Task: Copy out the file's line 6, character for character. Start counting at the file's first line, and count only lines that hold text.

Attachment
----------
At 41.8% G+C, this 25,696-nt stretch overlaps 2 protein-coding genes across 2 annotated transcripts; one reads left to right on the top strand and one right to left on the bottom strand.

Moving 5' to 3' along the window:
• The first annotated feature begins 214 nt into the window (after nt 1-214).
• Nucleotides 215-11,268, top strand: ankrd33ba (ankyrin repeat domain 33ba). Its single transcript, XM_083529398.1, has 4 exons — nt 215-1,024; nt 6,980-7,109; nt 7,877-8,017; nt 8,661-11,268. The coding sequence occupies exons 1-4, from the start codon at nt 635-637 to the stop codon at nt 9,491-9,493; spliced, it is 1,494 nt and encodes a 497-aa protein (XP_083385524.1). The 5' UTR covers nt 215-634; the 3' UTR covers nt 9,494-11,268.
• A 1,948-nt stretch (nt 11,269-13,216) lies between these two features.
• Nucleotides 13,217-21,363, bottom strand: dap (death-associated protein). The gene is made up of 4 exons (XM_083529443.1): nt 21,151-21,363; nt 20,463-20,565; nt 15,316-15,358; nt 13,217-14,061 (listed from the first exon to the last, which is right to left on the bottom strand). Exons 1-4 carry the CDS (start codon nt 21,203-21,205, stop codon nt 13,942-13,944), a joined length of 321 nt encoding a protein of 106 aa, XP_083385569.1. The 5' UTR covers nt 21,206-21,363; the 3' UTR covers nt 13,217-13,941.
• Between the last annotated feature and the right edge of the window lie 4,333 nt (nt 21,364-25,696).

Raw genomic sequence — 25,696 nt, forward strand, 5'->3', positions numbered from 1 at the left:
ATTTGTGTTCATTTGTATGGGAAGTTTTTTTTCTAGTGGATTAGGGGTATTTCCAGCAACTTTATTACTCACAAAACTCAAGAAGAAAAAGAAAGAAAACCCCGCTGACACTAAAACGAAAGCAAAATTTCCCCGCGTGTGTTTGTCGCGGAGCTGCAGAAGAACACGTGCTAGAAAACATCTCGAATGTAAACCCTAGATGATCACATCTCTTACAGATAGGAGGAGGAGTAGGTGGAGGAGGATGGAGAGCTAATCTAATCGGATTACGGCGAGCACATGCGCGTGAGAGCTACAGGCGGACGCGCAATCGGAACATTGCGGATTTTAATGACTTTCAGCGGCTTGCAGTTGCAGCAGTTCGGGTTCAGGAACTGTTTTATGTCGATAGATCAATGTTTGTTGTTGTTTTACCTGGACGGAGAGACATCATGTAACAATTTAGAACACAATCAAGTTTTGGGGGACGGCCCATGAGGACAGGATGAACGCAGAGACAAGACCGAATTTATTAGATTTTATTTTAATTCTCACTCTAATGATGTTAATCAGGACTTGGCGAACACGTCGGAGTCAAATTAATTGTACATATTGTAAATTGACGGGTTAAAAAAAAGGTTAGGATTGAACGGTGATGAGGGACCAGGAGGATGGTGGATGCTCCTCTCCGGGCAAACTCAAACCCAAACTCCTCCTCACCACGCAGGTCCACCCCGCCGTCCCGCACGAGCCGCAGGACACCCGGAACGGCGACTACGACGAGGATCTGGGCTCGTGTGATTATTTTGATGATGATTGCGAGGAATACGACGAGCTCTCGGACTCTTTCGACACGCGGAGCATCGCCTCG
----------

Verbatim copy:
• Nucleotides 13,217-21,363, bottom strand: dap (death-associated protein). The gene is made up of 4 exons (XM_083529443.1): nt 21,151-21,363; nt 20,463-20,565; nt 15,316-15,358; nt 13,217-14,061 (listed from the first exon to the last, which is right to left on the bottom strand). Exons 1-4 carry the CDS (start codon nt 21,203-21,205, stop codon nt 13,942-13,944), a joined length of 321 nt encoding a protein of 106 aa, XP_083385569.1. The 5' UTR covers nt 21,206-21,363; the 3' UTR covers nt 13,217-13,941.